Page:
Separate but equal? The gendered nature of social capital in rural Philippine communities
This paper explores the gender dimensions of group membership and social networks using a unique longitudinal data set from the rural Philippines. We investigate two types of social capital: membership in groups, or 'formal' social capital, and size of trust-based networks or 'informal' social capital. Because men and women may have different propensities to invest in social capital, we analyse the determinants of group membership for men and women separately. We also disaggregate the analysis by type of group. The paper also examines the determinants of the density of social capital, proxied by the number of groups and the number of network members. Finally, it explores whether groups contribute to increased sizes of social networks. We find that men and women do not differ significantly in their probability of participating in groups or the number of groups they join. However, there are clear gender differences in the types of groups to which men and women belong. We also find that group membership does not, in general, increase network density. The size of one's informal networks is influenced by the location and migration decisions of one's sons and daughters, suggesting that sons and daughters play different roles in providing support to their households of origin. Copyright © 2008 John Wiley & Sons, Ltd.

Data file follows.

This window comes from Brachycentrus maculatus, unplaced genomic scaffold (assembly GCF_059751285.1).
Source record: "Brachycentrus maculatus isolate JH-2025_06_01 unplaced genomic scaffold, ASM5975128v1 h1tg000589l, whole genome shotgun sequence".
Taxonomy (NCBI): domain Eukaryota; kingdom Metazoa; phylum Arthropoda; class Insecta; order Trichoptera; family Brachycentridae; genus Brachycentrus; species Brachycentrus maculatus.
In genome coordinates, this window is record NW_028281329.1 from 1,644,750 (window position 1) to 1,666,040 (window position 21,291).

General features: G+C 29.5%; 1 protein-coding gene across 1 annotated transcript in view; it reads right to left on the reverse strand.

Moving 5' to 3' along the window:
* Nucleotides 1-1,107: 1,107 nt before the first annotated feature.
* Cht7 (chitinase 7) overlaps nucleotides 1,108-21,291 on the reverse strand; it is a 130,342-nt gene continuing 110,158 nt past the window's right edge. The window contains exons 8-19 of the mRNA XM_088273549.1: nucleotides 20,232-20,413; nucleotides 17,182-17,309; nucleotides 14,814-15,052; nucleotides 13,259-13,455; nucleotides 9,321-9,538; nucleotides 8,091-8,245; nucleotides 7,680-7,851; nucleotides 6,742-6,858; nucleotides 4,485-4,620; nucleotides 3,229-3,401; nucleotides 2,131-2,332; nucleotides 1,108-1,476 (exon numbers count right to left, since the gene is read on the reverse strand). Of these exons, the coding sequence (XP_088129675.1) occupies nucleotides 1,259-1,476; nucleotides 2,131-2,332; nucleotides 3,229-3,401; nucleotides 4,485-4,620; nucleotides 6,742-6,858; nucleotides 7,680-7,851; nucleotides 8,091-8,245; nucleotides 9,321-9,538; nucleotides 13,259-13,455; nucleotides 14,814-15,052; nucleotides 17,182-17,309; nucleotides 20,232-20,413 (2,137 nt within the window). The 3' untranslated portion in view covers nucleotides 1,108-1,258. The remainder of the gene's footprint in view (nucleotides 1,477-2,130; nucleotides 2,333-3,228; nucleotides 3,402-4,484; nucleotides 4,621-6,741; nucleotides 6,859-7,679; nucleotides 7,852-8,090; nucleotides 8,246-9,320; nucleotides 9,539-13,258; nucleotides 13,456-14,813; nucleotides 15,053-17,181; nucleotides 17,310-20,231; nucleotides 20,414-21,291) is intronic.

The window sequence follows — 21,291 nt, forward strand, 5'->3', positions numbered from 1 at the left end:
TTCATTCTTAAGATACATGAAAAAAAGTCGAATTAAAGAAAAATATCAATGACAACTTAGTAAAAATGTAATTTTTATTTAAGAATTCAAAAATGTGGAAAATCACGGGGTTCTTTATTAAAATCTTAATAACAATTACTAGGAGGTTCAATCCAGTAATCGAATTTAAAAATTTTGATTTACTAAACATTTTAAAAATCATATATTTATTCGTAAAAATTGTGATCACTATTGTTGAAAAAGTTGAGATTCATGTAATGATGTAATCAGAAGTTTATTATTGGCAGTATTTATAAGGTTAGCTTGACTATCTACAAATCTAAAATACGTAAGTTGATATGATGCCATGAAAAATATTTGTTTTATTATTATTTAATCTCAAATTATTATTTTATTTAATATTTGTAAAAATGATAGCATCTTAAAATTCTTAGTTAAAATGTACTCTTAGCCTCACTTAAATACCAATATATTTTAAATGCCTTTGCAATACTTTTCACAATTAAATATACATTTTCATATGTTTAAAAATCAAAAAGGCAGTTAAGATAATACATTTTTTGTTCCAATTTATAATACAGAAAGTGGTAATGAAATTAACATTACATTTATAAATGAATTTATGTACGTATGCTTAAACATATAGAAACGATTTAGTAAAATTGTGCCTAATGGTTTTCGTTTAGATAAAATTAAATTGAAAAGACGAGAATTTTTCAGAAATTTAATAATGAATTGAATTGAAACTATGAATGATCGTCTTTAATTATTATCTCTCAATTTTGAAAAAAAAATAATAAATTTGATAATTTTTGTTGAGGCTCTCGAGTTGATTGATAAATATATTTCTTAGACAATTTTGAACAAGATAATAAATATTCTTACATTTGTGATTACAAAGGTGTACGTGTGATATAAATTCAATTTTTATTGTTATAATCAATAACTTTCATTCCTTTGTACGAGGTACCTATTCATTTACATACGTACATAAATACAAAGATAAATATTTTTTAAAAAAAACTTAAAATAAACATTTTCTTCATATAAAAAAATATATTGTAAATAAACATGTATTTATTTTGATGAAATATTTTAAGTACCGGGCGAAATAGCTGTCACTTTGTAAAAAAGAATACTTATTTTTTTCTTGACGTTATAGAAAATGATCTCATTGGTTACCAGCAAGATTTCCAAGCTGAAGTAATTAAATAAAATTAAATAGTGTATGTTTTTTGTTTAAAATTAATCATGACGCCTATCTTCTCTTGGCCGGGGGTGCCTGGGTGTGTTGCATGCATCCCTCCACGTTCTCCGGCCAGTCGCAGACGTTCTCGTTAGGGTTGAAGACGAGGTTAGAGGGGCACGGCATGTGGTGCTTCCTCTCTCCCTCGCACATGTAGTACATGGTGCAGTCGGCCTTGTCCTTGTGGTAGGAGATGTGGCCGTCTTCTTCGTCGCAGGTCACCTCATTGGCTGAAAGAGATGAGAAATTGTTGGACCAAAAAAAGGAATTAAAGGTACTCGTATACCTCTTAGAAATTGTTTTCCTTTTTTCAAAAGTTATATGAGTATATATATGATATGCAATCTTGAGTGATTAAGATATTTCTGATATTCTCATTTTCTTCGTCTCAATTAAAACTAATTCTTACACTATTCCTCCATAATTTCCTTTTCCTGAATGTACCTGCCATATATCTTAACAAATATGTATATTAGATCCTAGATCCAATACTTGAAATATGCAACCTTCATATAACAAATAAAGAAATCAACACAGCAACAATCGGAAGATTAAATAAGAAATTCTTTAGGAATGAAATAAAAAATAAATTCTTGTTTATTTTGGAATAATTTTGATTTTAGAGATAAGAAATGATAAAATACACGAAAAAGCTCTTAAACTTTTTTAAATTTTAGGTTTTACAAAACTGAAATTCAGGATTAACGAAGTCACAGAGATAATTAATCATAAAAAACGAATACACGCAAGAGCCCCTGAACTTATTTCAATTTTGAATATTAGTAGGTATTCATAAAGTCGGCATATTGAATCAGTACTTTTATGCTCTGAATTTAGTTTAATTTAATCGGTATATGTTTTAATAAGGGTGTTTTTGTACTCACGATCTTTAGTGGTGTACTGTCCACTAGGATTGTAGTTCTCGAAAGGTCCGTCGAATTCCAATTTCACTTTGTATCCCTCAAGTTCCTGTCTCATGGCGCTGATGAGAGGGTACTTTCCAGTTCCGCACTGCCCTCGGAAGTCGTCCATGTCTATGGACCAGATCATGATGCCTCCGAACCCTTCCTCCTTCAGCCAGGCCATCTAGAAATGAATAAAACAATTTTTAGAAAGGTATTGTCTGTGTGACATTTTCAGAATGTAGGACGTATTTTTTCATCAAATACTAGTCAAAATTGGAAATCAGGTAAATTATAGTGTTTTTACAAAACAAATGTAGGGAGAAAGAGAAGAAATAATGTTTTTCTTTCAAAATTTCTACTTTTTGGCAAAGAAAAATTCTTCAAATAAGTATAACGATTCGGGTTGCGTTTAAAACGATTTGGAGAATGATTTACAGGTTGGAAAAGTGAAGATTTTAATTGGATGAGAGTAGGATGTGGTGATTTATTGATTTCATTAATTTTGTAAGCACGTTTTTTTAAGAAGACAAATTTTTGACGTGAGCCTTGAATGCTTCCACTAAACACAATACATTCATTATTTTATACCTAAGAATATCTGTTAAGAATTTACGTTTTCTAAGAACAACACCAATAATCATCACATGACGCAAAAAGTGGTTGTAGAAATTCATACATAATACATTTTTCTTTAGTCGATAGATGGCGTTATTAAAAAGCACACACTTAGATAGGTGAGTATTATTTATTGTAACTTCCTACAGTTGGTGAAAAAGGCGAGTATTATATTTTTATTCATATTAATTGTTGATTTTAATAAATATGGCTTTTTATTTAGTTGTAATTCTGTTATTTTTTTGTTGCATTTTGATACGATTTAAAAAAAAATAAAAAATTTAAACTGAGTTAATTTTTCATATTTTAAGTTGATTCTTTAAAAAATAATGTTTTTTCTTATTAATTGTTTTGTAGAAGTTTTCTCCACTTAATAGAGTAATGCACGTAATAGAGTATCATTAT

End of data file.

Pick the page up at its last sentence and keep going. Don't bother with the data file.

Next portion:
Volume (Year): 20 (2008)
Issue (Month): 1 ()
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